Group S Exoplanets And Aliens

An exoplanet or extrasolar planet is a planet that orbits a star other than the Sun. Over 3,000 exoplanets have been discovered since 1988 (more specifically, 3,437 planets in 2,571 planetary systems, including 585 multiple planetary systems, have been confirmed, as of 20 June 2016).

HARPS (since 2004) has discovered about a hundred exoplanets while the Kepler space telescope (since 2009) has found more than two thousand. Kepler has also detected a few thousand candidate planets, of which about 11% may be false positives. On 10 May 2016, NASA verified 1,284 new exoplanets found by Kepler; the single largest finding of planets to date. On average, there is at least one planet per star, with a percentage having multiple planets About 1 in 5 Sun-like stars have an "Earth-sized" planet in the habitable zone, with the nearest expected to be within 12 light-years distance from Earth. Assuming 200 billion stars in the Milky Way, that would be 11 billion potentially habitable Earth-sized planets in the Milky Way, rising to 40 billion if planets orbiting the numerous red dwarfs are included.

The least massive planet known is PSR B1257+12 A, also known as Draugr, which is about twice the mass of the Moon. The most massive planet listed on the NASA Exoplanet Archive is DENIS-P J082303.1-491201 b, about 29 times the mass of Jupiter, although according to most definitions of a planet, it is too massive to be a planet and may be a brown dwarf instead. There are planets that are so near to their star that they take only a few hours to orbit and there are others so far away that they take thousands of years to orbit. Some are so far out that it is difficult to tell whether they are gravitationally bound to the star. Almost all of the planets detected so far are within the Milky Way, but there have also been a few possible detections of extragalactic planets.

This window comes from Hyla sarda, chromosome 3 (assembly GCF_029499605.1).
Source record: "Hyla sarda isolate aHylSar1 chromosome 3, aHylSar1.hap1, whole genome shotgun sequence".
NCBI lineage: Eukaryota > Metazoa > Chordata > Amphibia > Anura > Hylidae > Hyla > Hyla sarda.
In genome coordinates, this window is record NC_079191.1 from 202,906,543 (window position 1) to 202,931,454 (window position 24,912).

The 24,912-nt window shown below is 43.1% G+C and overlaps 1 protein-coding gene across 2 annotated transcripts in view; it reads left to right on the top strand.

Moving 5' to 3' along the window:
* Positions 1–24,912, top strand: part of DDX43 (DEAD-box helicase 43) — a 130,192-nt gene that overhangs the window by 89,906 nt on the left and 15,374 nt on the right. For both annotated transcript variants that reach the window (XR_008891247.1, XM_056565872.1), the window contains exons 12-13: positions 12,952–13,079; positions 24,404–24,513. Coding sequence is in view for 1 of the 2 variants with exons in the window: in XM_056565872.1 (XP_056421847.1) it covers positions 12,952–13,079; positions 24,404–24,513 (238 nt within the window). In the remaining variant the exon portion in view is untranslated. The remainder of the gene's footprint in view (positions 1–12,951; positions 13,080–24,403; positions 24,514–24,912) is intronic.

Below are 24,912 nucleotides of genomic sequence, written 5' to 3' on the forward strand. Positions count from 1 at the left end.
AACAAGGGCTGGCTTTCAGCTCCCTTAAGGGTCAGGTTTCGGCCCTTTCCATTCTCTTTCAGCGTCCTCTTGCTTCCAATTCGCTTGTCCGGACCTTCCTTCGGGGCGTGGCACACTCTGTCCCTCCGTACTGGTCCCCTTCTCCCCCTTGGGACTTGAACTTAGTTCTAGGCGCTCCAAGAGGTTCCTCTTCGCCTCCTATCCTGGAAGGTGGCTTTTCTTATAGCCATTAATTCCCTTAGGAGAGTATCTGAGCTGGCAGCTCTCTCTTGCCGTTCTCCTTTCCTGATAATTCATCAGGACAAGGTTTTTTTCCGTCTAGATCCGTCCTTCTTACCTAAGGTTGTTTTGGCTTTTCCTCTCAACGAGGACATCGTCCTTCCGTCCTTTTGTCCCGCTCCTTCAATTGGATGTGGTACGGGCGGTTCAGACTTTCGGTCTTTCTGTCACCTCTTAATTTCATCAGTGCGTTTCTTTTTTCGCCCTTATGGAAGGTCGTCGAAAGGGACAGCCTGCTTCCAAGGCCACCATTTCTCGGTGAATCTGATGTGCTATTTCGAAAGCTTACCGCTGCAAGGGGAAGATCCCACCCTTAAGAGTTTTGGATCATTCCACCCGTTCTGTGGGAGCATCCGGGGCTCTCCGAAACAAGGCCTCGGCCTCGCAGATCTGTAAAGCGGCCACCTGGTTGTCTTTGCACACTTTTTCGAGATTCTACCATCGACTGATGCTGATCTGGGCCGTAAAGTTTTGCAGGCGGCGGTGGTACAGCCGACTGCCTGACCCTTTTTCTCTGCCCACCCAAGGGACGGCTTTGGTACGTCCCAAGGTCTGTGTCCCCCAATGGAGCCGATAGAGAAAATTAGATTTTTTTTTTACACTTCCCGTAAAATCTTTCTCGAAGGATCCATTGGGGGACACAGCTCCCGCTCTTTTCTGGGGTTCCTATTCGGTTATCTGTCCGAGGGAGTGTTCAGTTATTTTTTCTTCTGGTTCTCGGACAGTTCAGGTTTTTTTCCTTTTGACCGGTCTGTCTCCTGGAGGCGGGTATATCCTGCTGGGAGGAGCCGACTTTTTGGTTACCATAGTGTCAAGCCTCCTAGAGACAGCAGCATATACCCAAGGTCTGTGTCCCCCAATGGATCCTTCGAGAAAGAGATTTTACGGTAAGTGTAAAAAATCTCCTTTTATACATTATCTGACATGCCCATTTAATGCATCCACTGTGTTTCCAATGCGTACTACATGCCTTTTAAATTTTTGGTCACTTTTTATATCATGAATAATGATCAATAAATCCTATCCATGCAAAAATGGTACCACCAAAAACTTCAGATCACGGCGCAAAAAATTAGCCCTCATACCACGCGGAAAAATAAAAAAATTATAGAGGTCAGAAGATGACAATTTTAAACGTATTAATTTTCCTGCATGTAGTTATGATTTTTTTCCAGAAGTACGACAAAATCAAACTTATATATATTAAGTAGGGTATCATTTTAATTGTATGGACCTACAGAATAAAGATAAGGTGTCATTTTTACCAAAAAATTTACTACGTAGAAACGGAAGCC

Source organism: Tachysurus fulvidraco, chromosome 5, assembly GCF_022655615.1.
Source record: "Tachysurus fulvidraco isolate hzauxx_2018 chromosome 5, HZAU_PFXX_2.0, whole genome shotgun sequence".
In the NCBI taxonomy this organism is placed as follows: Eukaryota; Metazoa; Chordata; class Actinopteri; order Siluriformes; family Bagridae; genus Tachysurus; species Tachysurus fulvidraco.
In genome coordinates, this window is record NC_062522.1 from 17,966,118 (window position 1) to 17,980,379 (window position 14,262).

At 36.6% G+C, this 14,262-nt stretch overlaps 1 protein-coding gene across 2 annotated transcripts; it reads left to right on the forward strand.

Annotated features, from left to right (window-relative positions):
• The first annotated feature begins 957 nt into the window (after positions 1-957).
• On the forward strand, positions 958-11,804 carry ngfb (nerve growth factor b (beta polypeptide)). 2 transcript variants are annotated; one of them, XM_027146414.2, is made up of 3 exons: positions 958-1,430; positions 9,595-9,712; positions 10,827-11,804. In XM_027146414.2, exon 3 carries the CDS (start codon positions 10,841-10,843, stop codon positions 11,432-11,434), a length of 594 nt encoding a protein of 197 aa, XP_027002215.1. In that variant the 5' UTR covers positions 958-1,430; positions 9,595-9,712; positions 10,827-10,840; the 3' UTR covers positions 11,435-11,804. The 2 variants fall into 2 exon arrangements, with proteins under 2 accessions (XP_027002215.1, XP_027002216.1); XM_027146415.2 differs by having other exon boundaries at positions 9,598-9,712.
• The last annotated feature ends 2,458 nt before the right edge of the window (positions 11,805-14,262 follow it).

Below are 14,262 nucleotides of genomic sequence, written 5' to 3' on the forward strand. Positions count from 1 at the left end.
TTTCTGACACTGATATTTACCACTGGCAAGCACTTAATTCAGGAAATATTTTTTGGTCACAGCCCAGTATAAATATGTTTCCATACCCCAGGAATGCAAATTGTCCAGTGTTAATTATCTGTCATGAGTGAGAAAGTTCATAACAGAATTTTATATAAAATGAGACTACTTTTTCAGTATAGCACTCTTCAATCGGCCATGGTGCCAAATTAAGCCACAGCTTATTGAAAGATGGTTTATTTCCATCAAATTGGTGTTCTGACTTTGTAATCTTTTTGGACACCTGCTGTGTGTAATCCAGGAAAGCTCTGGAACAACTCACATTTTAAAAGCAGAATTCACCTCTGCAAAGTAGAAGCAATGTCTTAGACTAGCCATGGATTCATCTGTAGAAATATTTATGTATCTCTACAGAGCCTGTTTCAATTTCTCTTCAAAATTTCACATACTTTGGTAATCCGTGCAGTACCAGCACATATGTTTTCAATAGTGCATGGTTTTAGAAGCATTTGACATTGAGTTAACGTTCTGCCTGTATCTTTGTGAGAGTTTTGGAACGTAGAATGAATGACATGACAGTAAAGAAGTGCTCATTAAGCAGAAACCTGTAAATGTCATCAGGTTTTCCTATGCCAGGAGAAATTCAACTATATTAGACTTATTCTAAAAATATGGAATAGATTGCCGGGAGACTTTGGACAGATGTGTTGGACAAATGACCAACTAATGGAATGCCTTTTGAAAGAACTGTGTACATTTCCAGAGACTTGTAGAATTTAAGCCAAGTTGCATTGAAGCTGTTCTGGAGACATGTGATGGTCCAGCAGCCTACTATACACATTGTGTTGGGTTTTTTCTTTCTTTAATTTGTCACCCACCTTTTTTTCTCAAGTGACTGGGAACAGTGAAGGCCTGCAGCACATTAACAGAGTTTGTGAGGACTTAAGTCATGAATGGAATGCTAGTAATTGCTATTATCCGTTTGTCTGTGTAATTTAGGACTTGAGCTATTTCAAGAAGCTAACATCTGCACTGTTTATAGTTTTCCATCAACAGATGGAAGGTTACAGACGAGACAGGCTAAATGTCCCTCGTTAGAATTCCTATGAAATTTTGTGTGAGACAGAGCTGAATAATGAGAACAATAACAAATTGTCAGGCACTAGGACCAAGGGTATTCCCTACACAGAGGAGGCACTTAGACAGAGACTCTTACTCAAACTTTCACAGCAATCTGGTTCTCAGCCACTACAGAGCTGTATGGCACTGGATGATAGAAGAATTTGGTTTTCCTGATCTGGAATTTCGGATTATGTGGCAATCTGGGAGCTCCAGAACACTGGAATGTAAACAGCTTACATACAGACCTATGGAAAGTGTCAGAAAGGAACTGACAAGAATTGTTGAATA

The discovery of exoplanets has intensified interest in the search for extraterrestrial life. There is special interest in planets that orbit in a star's habitable zone, where it is possible for liquid water (and therefore life as we know it) to exist on the surface. The study of planetary habitability also considers a wide range of other factors in determining the suitability of a planet for hosting life.

Besides exoplanets, there are also rogue planets, which do not orbit any star and which tend to be considered separately, especially if they are gas giants, in which case they are often counted, like WISE 0855−0714, as sub-brown dwarfs. The rogue planets in the Milky Way possibly number in the billions (or more).

Alternatives[edit]
However, the IAU's working definition is not universally accepted. One alternate suggestion is that planets should be distinguished from brown dwarfs on the basis of formation. It is widely thought that giant planets form through core accretion, which may sometimes produce planets with masses above the deuterium fusion threshold; massive planets of that sort may have already been observed.[28] Brown dwarfs form like stars from the direct collapse of clouds of gas and this formation mechanism also produces objects that are below the 13 MJup limit and can be as low as 1 MJup. Objects in this mass range that orbit their stars with wide separations of hundreds or thousands of AU and have large star/object mass ratios likely formed as brown dwarfs; their atmospheres would likely have a composition more similar to their host star than accretion-formed planets which would contain increased abundances of heavier elements. Most directly imaged planets as of April 2014 are massive and have wide orbits so probably represent the low-mass end of brown dwarf formation.